With the escalated cost of doing business in the Republic of China, Coopers Tires and Rubber plans to increase their distribution of Chinese manufactured tires into new foreign markets like in the European market, to offset the loss made in China. Although this can prove to be a difficult venture as other Chinese based firms also plan to market their products to the European market. Given that distribution affiliation between China and the US country over Kenda Tires company and Cooper Tires and Rubber have worsened, thus Kenda Tire company would compete directly against Cooper Tires and Rubber in other markets. At the moment Goodyear is still considered the most successful company in the tire industry and continues to dominate the market over the other companies. Cooper is facing stiff competition from other companies such as Kenda Tires Company and Goodyear, which are threatening to overlap it in the market (Supply Chain Leader, 2007).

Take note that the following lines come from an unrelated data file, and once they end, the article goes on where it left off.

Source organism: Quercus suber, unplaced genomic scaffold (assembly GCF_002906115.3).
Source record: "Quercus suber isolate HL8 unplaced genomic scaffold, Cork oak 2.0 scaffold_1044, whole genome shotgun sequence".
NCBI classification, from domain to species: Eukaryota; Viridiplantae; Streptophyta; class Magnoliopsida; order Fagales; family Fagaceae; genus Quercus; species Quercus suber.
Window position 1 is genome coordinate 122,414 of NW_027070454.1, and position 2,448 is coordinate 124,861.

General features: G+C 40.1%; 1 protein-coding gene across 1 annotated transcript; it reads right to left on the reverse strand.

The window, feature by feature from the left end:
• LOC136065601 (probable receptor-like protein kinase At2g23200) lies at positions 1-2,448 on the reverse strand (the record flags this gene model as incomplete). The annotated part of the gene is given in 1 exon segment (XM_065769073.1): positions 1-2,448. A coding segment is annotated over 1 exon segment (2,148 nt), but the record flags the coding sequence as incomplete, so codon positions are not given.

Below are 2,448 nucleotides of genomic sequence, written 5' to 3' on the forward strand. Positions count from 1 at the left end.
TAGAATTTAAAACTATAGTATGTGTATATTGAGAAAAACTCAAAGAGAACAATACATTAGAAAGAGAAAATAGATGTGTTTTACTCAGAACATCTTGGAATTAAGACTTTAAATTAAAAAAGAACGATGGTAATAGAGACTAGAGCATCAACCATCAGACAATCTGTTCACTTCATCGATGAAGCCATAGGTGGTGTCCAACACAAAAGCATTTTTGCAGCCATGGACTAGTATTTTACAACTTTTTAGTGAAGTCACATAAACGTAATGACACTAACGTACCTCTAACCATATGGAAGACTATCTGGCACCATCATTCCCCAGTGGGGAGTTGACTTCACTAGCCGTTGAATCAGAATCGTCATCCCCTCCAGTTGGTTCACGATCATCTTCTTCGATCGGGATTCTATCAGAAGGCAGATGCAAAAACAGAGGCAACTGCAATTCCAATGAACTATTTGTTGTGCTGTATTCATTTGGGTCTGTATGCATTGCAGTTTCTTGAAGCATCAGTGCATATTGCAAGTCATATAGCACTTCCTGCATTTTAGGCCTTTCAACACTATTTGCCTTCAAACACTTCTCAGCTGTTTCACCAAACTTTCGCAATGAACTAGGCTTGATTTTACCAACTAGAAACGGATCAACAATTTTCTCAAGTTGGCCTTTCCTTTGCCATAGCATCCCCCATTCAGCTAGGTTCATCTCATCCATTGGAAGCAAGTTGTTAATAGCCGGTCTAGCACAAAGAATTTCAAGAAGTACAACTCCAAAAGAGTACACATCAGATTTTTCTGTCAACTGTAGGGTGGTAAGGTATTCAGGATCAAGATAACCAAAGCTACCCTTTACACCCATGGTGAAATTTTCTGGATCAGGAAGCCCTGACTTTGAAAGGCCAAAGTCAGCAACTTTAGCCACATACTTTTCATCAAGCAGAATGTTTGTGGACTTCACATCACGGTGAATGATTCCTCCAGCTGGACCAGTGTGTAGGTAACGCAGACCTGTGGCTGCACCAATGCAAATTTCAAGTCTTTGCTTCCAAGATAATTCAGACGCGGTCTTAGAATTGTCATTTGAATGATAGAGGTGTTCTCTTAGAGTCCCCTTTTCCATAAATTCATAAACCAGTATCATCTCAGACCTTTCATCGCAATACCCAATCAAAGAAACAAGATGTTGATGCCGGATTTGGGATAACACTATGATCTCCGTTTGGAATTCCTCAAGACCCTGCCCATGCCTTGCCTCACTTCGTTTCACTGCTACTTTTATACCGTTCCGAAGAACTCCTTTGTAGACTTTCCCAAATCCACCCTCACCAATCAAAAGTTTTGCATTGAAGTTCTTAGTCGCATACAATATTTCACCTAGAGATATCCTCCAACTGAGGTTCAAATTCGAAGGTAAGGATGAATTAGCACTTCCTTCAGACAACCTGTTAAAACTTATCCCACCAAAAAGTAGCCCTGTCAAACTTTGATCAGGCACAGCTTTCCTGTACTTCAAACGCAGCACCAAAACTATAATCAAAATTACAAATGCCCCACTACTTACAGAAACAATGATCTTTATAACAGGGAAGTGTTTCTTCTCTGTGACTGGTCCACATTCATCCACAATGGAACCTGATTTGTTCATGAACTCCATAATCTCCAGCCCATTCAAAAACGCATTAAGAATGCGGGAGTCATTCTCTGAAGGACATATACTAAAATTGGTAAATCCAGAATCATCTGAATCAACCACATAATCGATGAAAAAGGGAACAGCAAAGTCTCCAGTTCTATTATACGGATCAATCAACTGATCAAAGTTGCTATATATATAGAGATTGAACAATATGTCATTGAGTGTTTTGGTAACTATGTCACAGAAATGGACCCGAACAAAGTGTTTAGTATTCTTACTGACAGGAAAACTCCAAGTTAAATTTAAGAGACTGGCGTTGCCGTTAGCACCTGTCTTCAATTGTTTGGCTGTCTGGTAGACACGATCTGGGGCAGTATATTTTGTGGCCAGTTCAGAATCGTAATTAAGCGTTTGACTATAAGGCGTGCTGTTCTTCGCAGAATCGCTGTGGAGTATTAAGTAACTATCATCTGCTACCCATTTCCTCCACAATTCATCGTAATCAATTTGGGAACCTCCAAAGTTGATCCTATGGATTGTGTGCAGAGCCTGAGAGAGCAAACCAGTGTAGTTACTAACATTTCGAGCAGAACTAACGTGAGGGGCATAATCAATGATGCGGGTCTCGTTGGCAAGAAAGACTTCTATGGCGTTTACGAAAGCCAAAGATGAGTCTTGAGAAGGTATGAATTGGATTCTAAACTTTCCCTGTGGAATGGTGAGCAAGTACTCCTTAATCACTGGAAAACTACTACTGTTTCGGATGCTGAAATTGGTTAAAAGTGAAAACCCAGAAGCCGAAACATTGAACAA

The rapid change in the tire industry’s structure due to the undercurrent of stiff competition and economic wave, has led to reduction of employees in the facilities as a means of driving down costs and sustaining profitability levels. Labor is no longer cheap as it was years ago and companies have adopted technological operations that have mechanized their operations, hence mass retrenchment of employees. Difficult economic times have also made labor expensive; there has been a double digit increase in wage rates. Trade unions agitating for the rights of employees have also impacted the rise of wage rates.